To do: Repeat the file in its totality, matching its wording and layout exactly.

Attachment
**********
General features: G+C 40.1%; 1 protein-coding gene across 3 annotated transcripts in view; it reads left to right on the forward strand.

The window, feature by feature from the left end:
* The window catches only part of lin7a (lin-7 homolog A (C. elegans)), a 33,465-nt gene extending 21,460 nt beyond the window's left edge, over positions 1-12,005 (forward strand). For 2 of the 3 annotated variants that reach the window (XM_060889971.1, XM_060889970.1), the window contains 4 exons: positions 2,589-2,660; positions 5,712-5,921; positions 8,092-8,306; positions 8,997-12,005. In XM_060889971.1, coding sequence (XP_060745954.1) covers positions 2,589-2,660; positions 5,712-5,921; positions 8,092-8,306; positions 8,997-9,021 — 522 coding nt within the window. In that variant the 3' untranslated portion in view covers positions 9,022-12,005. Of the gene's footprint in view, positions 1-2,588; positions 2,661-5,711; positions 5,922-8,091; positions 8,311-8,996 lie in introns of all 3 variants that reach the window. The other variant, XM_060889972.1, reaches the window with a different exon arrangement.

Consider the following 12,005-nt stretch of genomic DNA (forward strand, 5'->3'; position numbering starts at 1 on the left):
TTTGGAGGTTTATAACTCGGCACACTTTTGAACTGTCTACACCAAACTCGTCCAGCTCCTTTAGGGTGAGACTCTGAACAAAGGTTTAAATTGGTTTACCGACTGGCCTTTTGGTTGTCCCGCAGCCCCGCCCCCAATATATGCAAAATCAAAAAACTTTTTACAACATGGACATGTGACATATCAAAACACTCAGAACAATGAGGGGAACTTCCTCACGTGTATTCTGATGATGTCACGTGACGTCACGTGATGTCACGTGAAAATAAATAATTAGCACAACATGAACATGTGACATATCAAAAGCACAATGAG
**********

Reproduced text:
General features: G+C 40.1%; 1 protein-coding gene across 3 annotated transcripts in view; it reads left to right on the forward strand.

The window, feature by feature from the left end:
* The window catches only part of lin7a (lin-7 homolog A (C. elegans)), a 33,465-nt gene extending 21,460 nt beyond the window's left edge, over positions 1-12,005 (forward strand). For 2 of the 3 annotated variants that reach the window (XM_060889971.1, XM_060889970.1), the window contains 4 exons: positions 2,589-2,660; positions 5,712-5,921; positions 8,092-8,306; positions 8,997-12,005. In XM_060889971.1, coding sequence (XP_060745954.1) covers positions 2,589-2,660; positions 5,712-5,921; positions 8,092-8,306; positions 8,997-9,021 — 522 coding nt within the window. In that variant the 3' untranslated portion in view covers positions 9,022-12,005. Of the gene's footprint in view, positions 1-2,588; positions 2,661-5,711; positions 5,922-8,091; positions 8,311-8,996 lie in introns of all 3 variants that reach the window. The other variant, XM_060889972.1, reaches the window with a different exon arrangement.

Consider the following 12,005-nt stretch of genomic DNA (forward strand, 5'->3'; position numbering starts at 1 on the left):
TTTGGAGGTTTATAACTCGGCACACTTTTGAACTGTCTACACCAAACTCGTCCAGCTCCTTTAGGGTGAGACTCTGAACAAAGGTTTAAATTGGTTTACCGACTGGCCTTTTGGTTGTCCCGCAGCCCCGCCCCCAATATATGCAAAATCAAAAAACTTTTTACAACATGGACATGTGACATATCAAAACACTCAGAACAATGAGGGGAACTTCCTCACGTGTATTCTGATGATGTCACGTGACGTCACGTGATGTCACGTGAAAATAAATAATTAGCACAACATGAACATGTGACATATCAAAAGCACAATGAG